Dangerous Cat 4 Hurricane Willa Closes in on Mexico Coast

Gwen Vasquez
October 25, 2018

Thousands of people have been evacuated and buildings boarded up along Mexico's Pacific coast as "extremely dangerous" Hurricane Willa started tearing in with high winds and heavy rains. "Everything is closed", Hernandez said.

As far as the nor'easter being a Halloween trick from the cosmos, Kines couldn't really comment - but he said one thing is for sure: "It's certainly not a treat".

Monday night they were given notice from the resort to be ready to evacuate at any point.

Although Willa weakened from a Category 5 to a Category 3 hurricane on the five-step Saffir-Simpson scale Tuesday morning, the US National Hurricane Center still warned residents that the hurricane will bring a unsafe storm surge, wind and rain to western Mexico.

Sandbags in place at the Now Amber Resort.

"Life-threatening storm surge, wind, and rainfall (are) spreading onshore", the U.S. hurricane center said earlier.

Early Tuesday, Willa was centered about 75 miles southwest of the Islas Marias and 175 miles south-southwest of Mazatlan. The storm was moving northeast at 25 miles per hour and expected to dissipate by Wednesday afternoon.

More than 450 mm of rain is likely to lash pockets of the Mexican states of Jalisco, Nayarit and Sinaloa.

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In Mazatlan, with a metropolitan-area population of about 500,000, Mayor Jose Joel Boucieguez said officials prepared shelters and were closely monitoring low-lying areas.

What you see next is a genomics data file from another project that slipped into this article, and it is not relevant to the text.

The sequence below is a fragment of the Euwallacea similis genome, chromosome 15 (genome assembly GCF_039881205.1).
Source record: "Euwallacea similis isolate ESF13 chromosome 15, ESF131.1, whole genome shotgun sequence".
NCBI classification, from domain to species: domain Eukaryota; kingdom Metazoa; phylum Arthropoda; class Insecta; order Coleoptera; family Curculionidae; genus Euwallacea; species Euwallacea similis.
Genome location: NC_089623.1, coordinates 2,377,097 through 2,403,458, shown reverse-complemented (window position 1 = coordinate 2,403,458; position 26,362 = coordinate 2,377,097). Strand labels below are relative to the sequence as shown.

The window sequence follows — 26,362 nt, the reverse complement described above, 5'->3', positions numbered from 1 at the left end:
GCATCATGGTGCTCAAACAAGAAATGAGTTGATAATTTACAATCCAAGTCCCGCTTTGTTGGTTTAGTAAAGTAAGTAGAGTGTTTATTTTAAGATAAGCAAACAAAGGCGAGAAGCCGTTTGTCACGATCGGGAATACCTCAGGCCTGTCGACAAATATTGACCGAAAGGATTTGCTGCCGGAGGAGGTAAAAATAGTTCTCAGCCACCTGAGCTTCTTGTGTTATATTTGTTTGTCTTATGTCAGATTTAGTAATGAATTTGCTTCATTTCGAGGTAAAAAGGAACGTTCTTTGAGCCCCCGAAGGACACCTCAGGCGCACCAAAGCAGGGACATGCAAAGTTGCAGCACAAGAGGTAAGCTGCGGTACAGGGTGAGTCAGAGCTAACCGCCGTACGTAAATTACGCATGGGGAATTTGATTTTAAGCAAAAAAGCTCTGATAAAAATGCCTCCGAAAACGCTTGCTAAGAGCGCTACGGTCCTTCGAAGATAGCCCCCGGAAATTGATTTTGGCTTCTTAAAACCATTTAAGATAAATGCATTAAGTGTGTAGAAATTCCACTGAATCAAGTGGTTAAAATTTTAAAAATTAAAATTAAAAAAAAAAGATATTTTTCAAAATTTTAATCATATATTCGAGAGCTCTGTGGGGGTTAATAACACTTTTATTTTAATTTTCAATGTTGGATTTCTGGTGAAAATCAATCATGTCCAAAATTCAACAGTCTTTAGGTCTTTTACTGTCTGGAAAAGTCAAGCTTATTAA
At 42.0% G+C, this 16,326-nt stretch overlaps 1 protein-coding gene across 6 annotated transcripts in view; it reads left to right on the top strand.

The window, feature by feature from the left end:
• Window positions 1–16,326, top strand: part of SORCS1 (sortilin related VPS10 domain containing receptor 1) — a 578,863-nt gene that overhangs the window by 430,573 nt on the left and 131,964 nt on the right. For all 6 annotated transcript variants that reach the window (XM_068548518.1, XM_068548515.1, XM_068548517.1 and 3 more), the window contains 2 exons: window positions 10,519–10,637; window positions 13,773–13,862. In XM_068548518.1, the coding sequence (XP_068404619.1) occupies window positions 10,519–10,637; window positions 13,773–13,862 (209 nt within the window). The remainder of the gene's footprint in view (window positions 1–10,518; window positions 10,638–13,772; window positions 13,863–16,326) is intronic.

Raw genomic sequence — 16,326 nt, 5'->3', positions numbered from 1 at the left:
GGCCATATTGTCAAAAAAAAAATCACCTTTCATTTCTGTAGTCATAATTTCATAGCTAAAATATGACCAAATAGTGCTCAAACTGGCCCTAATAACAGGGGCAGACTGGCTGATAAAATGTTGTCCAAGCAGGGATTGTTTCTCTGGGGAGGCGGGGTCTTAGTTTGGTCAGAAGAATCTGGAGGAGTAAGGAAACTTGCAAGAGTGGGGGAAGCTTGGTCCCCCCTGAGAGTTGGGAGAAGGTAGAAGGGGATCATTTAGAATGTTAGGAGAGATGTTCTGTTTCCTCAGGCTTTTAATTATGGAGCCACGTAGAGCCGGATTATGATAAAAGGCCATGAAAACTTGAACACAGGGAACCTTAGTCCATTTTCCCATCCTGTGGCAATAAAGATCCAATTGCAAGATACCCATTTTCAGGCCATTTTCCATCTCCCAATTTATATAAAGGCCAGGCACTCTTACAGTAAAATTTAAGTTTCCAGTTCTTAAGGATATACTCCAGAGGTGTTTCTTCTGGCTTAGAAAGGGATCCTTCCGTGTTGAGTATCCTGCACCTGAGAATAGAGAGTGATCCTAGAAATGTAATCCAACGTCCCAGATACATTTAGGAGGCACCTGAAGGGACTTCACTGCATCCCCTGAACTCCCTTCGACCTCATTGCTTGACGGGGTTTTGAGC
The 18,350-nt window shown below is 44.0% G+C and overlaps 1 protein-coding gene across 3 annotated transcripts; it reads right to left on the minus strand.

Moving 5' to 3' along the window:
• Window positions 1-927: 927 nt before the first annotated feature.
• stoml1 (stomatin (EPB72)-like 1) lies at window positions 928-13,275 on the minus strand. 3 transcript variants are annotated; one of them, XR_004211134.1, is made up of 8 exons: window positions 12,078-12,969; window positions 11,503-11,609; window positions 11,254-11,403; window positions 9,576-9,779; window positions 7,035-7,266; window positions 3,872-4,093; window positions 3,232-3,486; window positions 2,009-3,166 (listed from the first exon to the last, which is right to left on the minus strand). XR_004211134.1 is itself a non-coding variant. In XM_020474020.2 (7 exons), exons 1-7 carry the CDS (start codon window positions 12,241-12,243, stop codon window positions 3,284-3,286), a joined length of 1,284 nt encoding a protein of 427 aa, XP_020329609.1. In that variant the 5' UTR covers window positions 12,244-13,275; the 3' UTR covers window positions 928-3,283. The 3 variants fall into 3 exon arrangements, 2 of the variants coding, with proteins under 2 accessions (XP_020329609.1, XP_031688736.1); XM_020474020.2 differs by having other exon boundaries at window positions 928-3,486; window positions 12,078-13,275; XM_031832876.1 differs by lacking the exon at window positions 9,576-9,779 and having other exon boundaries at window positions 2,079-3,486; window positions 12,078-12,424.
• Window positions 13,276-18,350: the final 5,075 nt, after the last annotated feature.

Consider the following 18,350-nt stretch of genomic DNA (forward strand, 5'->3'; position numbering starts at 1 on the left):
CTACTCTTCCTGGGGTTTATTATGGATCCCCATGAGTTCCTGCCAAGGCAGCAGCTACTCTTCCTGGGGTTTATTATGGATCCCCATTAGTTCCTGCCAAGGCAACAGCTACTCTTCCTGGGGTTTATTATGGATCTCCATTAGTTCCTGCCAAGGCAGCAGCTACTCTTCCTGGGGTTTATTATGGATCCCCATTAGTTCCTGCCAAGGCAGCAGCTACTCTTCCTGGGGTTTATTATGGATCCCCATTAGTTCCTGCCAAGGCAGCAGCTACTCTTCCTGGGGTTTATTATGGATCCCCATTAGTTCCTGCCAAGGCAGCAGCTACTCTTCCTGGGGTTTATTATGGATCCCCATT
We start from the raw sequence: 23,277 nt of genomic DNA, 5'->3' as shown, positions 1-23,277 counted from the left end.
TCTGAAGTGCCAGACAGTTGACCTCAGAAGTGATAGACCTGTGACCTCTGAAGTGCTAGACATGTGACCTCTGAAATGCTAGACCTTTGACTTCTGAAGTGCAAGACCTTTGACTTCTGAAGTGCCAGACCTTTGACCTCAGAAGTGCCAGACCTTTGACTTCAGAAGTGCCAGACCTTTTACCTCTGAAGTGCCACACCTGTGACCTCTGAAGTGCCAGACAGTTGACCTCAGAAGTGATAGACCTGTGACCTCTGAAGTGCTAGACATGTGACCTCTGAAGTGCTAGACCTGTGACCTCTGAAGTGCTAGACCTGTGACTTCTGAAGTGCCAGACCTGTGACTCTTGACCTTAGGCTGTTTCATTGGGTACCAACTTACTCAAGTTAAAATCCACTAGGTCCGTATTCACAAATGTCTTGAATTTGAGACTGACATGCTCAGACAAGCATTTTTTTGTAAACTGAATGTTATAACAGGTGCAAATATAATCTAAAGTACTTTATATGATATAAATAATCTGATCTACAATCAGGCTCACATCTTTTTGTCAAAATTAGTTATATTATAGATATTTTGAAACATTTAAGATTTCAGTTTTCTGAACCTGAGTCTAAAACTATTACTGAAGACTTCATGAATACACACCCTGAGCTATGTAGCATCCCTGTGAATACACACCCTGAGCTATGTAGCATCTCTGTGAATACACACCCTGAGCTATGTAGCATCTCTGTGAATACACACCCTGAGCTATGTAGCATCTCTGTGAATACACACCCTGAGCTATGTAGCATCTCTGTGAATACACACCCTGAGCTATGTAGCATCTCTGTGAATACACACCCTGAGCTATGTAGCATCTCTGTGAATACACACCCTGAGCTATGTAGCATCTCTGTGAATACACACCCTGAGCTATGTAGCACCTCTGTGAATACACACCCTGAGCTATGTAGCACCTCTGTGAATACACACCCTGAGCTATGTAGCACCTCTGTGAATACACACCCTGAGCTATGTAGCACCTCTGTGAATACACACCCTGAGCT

Tropical storm warnings ranged from Playa Perula north to San Blas and from Mazatlan north to Bahia Tempehuaya.

Willa has made landfall in Western Mexico yesterday evening as a Cat 3 with sustained winds of 195 kmph.

Hurricane Willa briefly reached category five strength on Monday, although it had been reduced to a category three storm by the time it made landfall.

The remnants of tropical storm Willa are also bringing heavy rain to most of the Southeast, including Panama City and the rest of the Florida Panhandle where residents are still recovering from Hurricane Michael earlier this month.

The storm will likely bring 1 to 2 inches of rain and "a period of 40- to 50-mph wind gusts to the coast", according to AccuWeather Senior Meteorologist Dave Dombek.

"This rainfall will cause life-threatening flash flooding and landslides", the Hurricane Center warned Tuesday.

Farther to the south, Tropical Storm Vicente had weakened to a tropical depression early Tuesday, but it was still bringing heavy rainfall that caused risky flooding in southern and southwestern Mexico.

Other reports by LeisureTravelAid

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